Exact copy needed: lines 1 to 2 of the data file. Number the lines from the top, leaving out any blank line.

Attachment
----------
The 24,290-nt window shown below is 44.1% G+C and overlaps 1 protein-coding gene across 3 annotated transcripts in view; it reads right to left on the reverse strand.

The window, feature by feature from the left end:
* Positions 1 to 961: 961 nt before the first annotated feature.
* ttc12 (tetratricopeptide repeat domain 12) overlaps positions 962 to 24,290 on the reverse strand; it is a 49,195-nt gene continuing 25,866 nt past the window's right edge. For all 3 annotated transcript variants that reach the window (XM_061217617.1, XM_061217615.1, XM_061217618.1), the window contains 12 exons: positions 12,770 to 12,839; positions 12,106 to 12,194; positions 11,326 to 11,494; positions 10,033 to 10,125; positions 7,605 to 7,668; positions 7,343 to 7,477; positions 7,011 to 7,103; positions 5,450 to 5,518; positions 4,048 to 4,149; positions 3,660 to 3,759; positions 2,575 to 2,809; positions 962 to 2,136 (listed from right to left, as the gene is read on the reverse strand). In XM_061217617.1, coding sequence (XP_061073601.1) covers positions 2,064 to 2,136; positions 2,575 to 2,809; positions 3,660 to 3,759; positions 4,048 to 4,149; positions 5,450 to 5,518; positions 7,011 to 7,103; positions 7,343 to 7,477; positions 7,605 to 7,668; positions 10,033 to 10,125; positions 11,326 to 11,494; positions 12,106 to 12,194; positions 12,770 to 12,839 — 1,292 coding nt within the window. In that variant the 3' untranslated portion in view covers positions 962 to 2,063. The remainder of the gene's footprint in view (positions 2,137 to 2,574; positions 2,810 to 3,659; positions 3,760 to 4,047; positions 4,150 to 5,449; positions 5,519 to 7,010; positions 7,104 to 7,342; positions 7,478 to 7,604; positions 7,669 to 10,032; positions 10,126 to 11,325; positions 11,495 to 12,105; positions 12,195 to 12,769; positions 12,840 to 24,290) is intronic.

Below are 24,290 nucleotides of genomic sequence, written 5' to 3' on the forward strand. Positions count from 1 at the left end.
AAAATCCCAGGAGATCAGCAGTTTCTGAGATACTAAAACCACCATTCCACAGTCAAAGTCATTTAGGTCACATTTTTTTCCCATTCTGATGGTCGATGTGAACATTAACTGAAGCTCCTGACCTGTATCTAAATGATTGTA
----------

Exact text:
The 24,290-nt window shown below is 44.1% G+C and overlaps 1 protein-coding gene across 3 annotated transcripts in view; it reads right to left on the reverse strand.

The window, feature by feature from the left end: